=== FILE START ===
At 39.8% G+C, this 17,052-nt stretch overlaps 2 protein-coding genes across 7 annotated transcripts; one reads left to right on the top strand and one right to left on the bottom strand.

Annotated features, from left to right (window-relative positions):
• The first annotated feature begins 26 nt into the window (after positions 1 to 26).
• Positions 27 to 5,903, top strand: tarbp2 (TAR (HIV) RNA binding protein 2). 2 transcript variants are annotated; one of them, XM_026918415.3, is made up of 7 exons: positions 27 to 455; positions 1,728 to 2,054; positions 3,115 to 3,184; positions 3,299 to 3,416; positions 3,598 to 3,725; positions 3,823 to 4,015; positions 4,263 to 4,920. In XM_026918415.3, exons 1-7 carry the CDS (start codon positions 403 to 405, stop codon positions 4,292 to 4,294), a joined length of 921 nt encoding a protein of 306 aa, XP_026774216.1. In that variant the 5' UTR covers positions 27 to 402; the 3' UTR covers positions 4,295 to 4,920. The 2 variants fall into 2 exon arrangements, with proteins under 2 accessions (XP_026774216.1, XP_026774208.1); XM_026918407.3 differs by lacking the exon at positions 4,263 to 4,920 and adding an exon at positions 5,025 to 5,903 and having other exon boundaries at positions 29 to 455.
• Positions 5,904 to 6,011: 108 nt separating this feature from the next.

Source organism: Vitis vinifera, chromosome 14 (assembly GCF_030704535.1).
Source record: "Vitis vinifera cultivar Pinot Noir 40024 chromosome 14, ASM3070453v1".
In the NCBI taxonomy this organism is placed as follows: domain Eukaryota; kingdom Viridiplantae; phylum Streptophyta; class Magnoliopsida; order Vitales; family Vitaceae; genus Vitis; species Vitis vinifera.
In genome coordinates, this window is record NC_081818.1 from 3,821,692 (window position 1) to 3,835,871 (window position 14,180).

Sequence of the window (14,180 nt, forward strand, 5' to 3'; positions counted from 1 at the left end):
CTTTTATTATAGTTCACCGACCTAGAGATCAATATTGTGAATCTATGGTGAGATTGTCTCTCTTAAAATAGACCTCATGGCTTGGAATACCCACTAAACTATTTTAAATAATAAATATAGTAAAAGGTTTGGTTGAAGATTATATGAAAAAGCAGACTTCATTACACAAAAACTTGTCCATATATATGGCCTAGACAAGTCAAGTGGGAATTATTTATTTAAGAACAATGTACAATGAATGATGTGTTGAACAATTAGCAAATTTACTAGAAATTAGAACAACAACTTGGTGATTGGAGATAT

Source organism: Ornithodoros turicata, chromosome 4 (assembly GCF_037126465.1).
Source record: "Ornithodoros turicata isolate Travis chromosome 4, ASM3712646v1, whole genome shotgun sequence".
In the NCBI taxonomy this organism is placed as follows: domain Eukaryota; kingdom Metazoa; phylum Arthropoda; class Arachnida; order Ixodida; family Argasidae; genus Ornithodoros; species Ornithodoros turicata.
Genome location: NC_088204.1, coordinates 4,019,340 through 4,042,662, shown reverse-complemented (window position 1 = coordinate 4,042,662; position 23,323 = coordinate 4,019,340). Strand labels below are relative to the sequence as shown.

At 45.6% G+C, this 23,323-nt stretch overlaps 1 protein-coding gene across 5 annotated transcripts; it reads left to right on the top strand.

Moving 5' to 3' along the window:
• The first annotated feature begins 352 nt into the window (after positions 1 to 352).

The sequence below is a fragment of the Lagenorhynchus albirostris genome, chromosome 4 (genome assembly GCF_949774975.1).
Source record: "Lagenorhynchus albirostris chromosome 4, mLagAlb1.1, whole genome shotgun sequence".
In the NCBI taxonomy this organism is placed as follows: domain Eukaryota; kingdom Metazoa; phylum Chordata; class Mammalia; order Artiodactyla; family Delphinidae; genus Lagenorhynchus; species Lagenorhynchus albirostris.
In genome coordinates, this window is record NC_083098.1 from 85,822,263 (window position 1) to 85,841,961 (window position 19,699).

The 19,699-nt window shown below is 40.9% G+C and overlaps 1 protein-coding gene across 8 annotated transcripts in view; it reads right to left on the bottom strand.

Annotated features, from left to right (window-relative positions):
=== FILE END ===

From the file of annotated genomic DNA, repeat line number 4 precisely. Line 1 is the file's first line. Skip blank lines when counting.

• Positions 27 to 5,903, top strand: tarbp2 (TAR (HIV) RNA binding protein 2). 2 transcript variants are annotated; one of them, XM_026918415.3, is made up of 7 exons: positions 27 to 455; positions 1,728 to 2,054; positions 3,115 to 3,184; positions 3,299 to 3,416; positions 3,598 to 3,725; positions 3,823 to 4,015; positions 4,263 to 4,920. In XM_026918415.3, exons 1-7 carry the CDS (start codon positions 403 to 405, stop codon positions 4,292 to 4,294), a joined length of 921 nt encoding a protein of 306 aa, XP_026774216.1. In that variant the 5' UTR covers positions 27 to 402; the 3' UTR covers positions 4,295 to 4,920. The 2 variants fall into 2 exon arrangements, with proteins under 2 accessions (XP_026774216.1, XP_026774208.1); XM_026918407.3 differs by lacking the exon at positions 4,263 to 4,920 and adding an exon at positions 5,025 to 5,903 and having other exon boundaries at positions 29 to 455.